Welcome to Physics & Astronomy

The Physics & Astronomy Department, situated at the heart of North America’s Quantum Valley, Canada’s technology hub, is located an hour south-west of Toronto. Waterloo is like no other place in the world to study physics. Come to Waterloo to study quantum information, holographic landscapes, and supermassive black holes. Create exotic materials, study laser optics, and build bio-sensors. The Physics & Astronomy department is your link to the Institute of Quantum Computing and the Perimeter Institute for Theoretical Physics.  

Join our community. Study with some the best physicists in the world. 

Be inspired. Inspire us.  

Come to Waterloo!

Brian McNamara, Chair

The Physics & Astronomy department encourages an inclusive, tolerant, respectful, and diverse, intellectual environment

  1. Mar. 19, 2018Waterloo Science student wins co-op triple crownEmily Pass looking through a telescope

    Astronomy and Physics student, Emily Pass, wins faculty, provincial and national Co-op Student of the Year Awards

    A third-year Science undergraduate student has won the National Co-op of the Year Award for developing a data analysis program that rapidly detects objects in the Kuiper Belt, a region of space beyond Neptune.

  2. Mar. 12, 2018A new way to use neutrons

    Novel neutron interferometry technique is more powerful and practical

    Researchers at the Institute for Quantum Computing (IQC), in collaboration with researchers from the National Institute of Standards and Technology (NIST) and the National Institute of Health (NIH), have developed a neutron interferometry technique that is more powerful, robust and practical than existing techniques, paving the way for advances in imaging, materials science, and fundamental physics and quantum research.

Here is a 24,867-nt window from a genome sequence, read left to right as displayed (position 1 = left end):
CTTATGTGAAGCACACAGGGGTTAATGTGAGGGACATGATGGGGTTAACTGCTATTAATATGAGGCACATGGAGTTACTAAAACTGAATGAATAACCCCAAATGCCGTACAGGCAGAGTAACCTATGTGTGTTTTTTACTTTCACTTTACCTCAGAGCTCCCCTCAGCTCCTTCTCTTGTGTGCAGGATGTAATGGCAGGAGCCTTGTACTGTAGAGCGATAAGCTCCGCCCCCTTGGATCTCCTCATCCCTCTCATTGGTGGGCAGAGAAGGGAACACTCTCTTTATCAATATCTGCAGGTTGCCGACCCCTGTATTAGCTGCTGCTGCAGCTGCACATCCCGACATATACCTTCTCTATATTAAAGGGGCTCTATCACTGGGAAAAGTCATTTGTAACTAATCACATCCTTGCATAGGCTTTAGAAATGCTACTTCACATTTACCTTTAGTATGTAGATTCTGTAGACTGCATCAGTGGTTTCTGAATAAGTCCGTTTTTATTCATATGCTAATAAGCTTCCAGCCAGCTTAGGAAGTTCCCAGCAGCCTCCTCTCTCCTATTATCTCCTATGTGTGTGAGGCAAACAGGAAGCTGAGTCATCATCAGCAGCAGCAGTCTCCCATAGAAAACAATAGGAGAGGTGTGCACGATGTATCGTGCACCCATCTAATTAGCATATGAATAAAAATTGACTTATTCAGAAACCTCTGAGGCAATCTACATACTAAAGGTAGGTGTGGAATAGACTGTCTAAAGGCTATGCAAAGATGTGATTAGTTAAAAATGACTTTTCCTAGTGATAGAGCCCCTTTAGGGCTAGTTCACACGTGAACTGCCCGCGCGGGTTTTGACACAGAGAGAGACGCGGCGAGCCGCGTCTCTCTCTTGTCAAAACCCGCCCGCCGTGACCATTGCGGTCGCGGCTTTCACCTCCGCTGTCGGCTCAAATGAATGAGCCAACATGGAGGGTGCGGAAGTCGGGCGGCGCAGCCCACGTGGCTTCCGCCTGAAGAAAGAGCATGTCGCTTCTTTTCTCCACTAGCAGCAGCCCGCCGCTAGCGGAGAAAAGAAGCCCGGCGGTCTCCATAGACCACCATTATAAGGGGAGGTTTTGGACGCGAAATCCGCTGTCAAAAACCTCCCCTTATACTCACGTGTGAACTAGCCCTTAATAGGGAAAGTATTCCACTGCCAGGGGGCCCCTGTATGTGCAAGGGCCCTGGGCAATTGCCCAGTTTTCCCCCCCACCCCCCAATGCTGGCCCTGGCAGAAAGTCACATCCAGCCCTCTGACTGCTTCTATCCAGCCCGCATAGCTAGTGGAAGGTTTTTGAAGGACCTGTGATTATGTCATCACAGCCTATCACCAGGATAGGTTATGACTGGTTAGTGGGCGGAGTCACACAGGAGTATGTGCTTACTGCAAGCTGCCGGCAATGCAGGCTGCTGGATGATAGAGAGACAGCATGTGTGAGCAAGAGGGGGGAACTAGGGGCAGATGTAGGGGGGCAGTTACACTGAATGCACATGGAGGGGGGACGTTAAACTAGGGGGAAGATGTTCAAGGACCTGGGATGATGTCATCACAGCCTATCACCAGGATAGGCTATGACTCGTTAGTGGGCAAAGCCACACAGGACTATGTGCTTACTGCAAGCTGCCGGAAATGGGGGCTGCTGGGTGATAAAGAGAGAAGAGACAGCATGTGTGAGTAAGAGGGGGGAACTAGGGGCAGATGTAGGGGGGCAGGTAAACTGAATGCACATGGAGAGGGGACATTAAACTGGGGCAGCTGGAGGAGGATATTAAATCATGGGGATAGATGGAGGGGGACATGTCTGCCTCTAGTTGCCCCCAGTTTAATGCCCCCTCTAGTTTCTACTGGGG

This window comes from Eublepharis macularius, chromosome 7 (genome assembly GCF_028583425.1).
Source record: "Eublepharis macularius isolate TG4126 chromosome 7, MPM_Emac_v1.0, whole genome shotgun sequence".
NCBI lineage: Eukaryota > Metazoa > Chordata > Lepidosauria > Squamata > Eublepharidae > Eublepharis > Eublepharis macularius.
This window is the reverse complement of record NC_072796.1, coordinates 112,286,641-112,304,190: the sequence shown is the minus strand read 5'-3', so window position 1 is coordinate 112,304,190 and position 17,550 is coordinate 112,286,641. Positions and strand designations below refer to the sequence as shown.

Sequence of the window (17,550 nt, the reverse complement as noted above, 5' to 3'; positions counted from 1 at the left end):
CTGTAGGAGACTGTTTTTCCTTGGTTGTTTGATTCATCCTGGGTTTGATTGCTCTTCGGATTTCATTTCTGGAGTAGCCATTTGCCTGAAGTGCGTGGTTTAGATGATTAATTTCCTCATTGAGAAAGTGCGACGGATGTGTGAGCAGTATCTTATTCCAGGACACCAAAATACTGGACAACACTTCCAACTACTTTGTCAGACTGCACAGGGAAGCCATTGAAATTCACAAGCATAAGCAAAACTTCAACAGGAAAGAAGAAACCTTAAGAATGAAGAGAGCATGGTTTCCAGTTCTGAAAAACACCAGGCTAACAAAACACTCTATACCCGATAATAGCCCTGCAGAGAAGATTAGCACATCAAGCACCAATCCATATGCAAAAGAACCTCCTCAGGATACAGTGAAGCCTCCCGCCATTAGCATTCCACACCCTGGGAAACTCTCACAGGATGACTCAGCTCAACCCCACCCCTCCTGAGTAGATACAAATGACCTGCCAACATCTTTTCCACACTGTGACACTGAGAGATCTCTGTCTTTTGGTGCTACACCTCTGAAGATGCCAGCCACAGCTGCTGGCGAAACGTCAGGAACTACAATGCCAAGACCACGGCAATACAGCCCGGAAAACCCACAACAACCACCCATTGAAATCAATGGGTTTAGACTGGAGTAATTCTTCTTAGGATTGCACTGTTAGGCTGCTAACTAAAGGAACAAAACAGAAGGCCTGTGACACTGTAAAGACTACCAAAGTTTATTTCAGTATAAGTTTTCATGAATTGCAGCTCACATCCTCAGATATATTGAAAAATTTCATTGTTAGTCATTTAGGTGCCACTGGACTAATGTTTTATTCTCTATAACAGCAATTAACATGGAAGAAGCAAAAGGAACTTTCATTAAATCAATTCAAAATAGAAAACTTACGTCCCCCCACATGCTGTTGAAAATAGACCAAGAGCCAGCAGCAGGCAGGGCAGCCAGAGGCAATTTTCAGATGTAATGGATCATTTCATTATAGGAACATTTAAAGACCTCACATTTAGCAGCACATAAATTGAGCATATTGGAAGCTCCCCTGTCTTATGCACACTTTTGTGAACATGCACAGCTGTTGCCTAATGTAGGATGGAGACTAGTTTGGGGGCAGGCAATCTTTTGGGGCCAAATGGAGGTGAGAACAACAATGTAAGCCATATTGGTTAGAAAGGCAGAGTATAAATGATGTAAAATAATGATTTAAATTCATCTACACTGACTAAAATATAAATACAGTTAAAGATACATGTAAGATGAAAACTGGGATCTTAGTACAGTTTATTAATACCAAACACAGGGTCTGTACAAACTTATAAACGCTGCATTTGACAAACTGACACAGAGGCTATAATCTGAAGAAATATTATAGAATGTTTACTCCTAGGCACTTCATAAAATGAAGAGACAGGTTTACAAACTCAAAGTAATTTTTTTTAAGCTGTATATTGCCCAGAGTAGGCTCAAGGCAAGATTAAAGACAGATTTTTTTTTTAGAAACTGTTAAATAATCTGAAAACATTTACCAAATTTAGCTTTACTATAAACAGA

3. Mar. 1, 2018Waterloo Science students reflect on their experience at CERNCharging Cavaliers and Ambassador of Canada to Switzerland group photo

    Last September, Paul McKarris and Marina Robin were part of a group of Canadian students who won the opportunity to test their high school experiment at CERN. Now, first-year Waterloo Science students McKarris and Robin share their experience at the Beamline for Schools Competition.

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  1. Mar. 21, 2018Galaxy Evolution in Dense EnvironmentsLaura Parker at the 2009 Polanyi Prize reception

    Astronomy Lunch Series

    Laura Parker

    Department of Physics & Astronomy
    McMaster University

    Dr. Parker specializes in observational cosmology and galaxy evolution, with particular interest in the processes of galaxy and structure formation.

  2. Mar. 23, 2018Controlling iron-based superconductivity with spin currentsJhinhwan Lee

    Quantum Matters Series

    Jhinhwan Lee

    Department of Physics
    Korea Advanced Institute of Science and Technology
    Republic of Korea

  3. Mar. 23, 2018Counting Single Molecules at the NanoscaleJoshua Milstein

    The Waterloo Institute for Nanotechnology and the Department of Physics & Astronomy
    Seminar Series

    Dr. Joshua N. Milstein

    Associate Professor
    Department of Physics, University of Toronto
    Department of Chemical and Physical Sciences, UTM

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QS World University Rankings by subject 2017 TOP 150

Meet our people

Norbert Lütkenhaus

Norbert Lütkenhaus


Professor Lütkenhaus' research group explores the interface between quantum communication theory and quantum optical implementations. They translate between abstract protocols (described by qubits) and physical implementations (described for example by laser pulses); they benchmark implementations to properly characterize quantum advantage and exploit quantum mechanical structures for use in quantum communication.